Caeleb Dressel gets first Pro Swim Series win since Tokyo Olympics

TYR Pro Swim Series - San Antonio
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Caeleb Dressel picked up his first Pro Swim Series race victory since the Tokyo Olympics, though he had to share it.

Dressel, who earned five gold medals last summer, tied for the win in a 100m freestyle in San Antonio on Saturday, the last day of the final top-level meet before the world championships trials in four weeks.

He clocked 49.13 seconds, matching Serbian Andrej Barna with the fastest time by an American this year. Dressel’s personal best is 46.96, the second-fastest time in history.

Other swimmers have been hotter to start 2022 — notably Shaine Casas and Claire Curzan, who each picked up another win Saturday. Going into Saturday, Dressel had finished between second and fourth in his five Pro Series races this year in his Olympic gold-medal events — 50m and 100m frees and 100m butterfly.

PRO SERIES: Full Results | Broadcast Schedule

There was little concern, however, as Dressel is known for making big time drops for the meets that really count.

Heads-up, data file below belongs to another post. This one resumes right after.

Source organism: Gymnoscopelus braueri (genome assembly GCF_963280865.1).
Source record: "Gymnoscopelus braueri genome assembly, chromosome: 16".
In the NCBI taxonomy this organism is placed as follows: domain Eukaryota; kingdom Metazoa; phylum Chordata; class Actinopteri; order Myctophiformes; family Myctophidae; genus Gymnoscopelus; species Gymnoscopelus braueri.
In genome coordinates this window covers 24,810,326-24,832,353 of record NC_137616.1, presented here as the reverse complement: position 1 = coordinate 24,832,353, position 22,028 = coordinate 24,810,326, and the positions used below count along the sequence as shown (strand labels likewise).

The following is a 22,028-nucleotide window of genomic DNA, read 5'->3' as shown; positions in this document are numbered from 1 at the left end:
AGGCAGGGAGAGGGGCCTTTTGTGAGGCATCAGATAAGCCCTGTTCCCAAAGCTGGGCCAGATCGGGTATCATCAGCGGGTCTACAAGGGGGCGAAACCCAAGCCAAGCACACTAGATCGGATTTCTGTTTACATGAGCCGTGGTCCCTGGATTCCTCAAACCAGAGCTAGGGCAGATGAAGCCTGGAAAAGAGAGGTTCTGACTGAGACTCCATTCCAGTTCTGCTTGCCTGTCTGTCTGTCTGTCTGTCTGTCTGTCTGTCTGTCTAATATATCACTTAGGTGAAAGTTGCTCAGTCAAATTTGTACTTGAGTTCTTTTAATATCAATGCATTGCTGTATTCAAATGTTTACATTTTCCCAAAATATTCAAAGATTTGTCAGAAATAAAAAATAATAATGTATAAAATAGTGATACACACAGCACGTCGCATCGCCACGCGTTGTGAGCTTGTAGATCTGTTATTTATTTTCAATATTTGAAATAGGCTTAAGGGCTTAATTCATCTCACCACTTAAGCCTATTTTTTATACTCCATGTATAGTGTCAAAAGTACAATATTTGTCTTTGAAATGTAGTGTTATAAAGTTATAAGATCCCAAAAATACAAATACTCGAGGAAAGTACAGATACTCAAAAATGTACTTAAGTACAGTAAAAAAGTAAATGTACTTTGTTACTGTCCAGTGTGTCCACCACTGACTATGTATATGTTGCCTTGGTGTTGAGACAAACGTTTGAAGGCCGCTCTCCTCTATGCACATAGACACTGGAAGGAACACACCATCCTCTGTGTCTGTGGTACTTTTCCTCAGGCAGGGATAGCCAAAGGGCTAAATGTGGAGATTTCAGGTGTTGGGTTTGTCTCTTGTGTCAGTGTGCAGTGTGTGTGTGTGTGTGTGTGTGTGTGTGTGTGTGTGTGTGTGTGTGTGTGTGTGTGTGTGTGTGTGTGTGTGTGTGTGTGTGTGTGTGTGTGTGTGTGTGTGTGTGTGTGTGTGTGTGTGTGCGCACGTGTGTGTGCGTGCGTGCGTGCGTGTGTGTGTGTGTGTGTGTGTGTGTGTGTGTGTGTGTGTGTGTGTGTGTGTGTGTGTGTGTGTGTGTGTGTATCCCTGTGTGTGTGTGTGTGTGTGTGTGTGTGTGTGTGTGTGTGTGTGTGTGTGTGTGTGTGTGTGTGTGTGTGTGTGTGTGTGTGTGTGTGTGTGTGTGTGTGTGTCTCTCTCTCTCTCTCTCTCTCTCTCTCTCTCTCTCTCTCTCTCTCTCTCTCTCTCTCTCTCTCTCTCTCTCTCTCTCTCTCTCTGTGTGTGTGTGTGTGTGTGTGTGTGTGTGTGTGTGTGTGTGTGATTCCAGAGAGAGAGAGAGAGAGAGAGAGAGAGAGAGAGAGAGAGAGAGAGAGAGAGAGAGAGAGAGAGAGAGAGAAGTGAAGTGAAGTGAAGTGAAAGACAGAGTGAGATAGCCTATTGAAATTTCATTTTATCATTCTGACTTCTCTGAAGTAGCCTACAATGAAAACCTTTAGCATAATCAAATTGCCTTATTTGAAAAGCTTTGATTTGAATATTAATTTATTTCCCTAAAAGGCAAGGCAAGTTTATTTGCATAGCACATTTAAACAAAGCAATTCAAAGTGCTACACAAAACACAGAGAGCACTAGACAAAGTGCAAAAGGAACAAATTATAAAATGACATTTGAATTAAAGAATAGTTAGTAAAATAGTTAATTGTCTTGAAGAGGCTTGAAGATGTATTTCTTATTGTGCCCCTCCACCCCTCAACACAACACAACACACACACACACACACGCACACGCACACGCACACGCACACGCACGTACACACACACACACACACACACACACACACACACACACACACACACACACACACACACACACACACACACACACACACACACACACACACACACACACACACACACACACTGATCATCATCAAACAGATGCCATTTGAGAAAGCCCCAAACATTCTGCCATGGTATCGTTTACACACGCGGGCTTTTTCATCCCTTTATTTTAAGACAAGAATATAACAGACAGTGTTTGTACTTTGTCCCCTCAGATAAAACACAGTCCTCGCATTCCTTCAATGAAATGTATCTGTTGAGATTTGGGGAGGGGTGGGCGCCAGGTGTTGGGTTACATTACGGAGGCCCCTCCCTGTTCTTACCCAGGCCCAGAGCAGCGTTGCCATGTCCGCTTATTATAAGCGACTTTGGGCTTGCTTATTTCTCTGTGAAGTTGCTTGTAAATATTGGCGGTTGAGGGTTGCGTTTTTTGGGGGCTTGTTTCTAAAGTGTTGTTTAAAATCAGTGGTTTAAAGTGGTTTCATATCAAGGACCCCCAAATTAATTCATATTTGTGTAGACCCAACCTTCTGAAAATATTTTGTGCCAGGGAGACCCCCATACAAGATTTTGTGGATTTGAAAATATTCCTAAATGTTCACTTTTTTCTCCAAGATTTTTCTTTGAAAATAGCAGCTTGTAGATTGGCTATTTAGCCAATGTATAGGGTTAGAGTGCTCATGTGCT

At world trials in Greensboro, N.C., the top two in Dressel’s main events make the team. His primary competition: Michael Andrew, who is ranked No. 1 in the nation in the 50m free and No. 3 in the 100m fly, and the sizzling Casas, ranked No. 3 in the 100m free and No. 1 in the 100m fly.

Casas on Saturday continued his incredible run since missing the Olympic team. The 22-year-old new pro won the 200m individual medley in 1:56.70, beating Olympic 400m IM champion Chase Kalisz by four tenths. It’s the fastest time in the world since the Tokyo Games for Casas, who is more known as a backstroker.

Curzan made it eight victories between the two Pro Series stops this year, capping her meet by taking the 100m free in 53.68, four tenths faster than Erika Brown. Curzan, a 17-year-old who finished 10th in her lone Olympic event, is the nation’s fastest woman this year in five different individual events, though many of the top Americans haven’t swum in Olympic-size pools while competing collegiately.

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